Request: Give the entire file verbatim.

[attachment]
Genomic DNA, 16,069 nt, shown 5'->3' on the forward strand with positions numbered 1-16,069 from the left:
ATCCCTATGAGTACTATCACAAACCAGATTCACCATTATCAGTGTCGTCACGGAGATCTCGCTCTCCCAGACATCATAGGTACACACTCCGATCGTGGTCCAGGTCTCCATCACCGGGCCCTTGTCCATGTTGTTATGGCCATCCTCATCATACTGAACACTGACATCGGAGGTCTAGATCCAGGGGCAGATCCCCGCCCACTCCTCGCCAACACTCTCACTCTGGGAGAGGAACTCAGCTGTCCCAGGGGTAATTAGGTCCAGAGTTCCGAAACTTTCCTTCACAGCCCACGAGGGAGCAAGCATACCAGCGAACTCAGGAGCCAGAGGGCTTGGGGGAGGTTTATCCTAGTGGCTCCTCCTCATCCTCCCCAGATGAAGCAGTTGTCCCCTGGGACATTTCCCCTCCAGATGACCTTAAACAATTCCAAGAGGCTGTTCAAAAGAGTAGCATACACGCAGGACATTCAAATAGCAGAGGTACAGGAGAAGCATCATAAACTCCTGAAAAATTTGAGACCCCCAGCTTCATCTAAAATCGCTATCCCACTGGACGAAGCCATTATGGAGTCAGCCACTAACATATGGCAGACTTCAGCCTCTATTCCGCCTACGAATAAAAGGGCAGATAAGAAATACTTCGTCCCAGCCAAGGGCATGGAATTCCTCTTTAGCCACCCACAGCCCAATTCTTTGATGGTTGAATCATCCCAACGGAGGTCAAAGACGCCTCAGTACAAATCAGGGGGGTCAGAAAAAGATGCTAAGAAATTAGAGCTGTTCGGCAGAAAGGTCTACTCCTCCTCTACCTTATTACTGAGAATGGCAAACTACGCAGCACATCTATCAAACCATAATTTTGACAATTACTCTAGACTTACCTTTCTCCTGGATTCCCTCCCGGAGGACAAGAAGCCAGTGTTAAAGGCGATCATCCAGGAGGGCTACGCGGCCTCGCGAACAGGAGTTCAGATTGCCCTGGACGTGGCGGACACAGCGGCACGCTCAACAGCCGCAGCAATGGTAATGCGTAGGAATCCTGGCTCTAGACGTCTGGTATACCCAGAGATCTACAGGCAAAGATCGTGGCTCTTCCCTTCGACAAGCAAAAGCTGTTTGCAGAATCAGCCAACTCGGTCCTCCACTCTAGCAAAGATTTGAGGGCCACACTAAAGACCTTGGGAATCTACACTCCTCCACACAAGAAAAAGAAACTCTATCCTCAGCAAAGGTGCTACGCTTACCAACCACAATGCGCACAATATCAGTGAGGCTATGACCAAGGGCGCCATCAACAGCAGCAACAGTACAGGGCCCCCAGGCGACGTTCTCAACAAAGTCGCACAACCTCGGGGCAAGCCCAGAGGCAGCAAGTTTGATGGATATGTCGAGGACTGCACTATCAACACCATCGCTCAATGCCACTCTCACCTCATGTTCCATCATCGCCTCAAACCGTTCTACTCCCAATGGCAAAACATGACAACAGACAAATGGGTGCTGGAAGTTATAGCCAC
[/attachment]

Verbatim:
Genomic DNA, 16,069 nt, shown 5'->3' on the forward strand with positions numbered 1-16,069 from the left:
ATCCCTATGAGTACTATCACAAACCAGATTCACCATTATCAGTGTCGTCACGGAGATCTCGCTCTCCCAGACATCATAGGTACACACTCCGATCGTGGTCCAGGTCTCCATCACCGGGCCCTTGTCCATGTTGTTATGGCCATCCTCATCATACTGAACACTGACATCGGAGGTCTAGATCCAGGGGCAGATCCCCGCCCACTCCTCGCCAACACTCTCACTCTGGGAGAGGAACTCAGCTGTCCCAGGGGTAATTAGGTCCAGAGTTCCGAAACTTTCCTTCACAGCCCACGAGGGAGCAAGCATACCAGCGAACTCAGGAGCCAGAGGGCTTGGGGGAGGTTTATCCTAGTGGCTCCTCCTCATCCTCCCCAGATGAAGCAGTTGTCCCCTGGGACATTTCCCCTCCAGATGACCTTAAACAATTCCAAGAGGCTGTTCAAAAGAGTAGCATACACGCAGGACATTCAAATAGCAGAGGTACAGGAGAAGCATCATAAACTCCTGAAAAATTTGAGACCCCCAGCTTCATCTAAAATCGCTATCCCACTGGACGAAGCCATTATGGAGTCAGCCACTAACATATGGCAGACTTCAGCCTCTATTCCGCCTACGAATAAAAGGGCAGATAAGAAATACTTCGTCCCAGCCAAGGGCATGGAATTCCTCTTTAGCCACCCACAGCCCAATTCTTTGATGGTTGAATCATCCCAACGGAGGTCAAAGACGCCTCAGTACAAATCAGGGGGGTCAGAAAAAGATGCTAAGAAATTAGAGCTGTTCGGCAGAAAGGTCTACTCCTCCTCTACCTTATTACTGAGAATGGCAAACTACGCAGCACATCTATCAAACCATAATTTTGACAATTACTCTAGACTTACCTTTCTCCTGGATTCCCTCCCGGAGGACAAGAAGCCAGTGTTAAAGGCGATCATCCAGGAGGGCTACGCGGCCTCGCGAACAGGAGTTCAGATTGCCCTGGACGTGGCGGACACAGCGGCACGCTCAACAGCCGCAGCAATGGTAATGCGTAGGAATCCTGGCTCTAGACGTCTGGTATACCCAGAGATCTACAGGCAAAGATCGTGGCTCTTCCCTTCGACAAGCAAAAGCTGTTTGCAGAATCAGCCAACTCGGTCCTCCACTCTAGCAAAGATTTGAGGGCCACACTAAAGACCTTGGGAATCTACACTCCTCCACACAAGAAAAAGAAACTCTATCCTCAGCAAAGGTGCTACGCTTACCAACCACAATGCGCACAATATCAGTGAGGCTATGACCAAGGGCGCCATCAACAGCAGCAACAGTACAGGGCCCCCAGGCGACGTTCTCAACAAAGTCGCACAACCTCGGGGCAAGCCCAGAGGCAGCAAGTTTGATGGATATGTCGAGGACTGCACTATCAACACCATCGCTCAATGCCACTCTCACCTCATGTTCCATCATCGCCTCAAACCGTTCTACTCCCAATGGCAAAACATGACAACAGACAAATGGGTGCTGGAAGTTATAGCCAC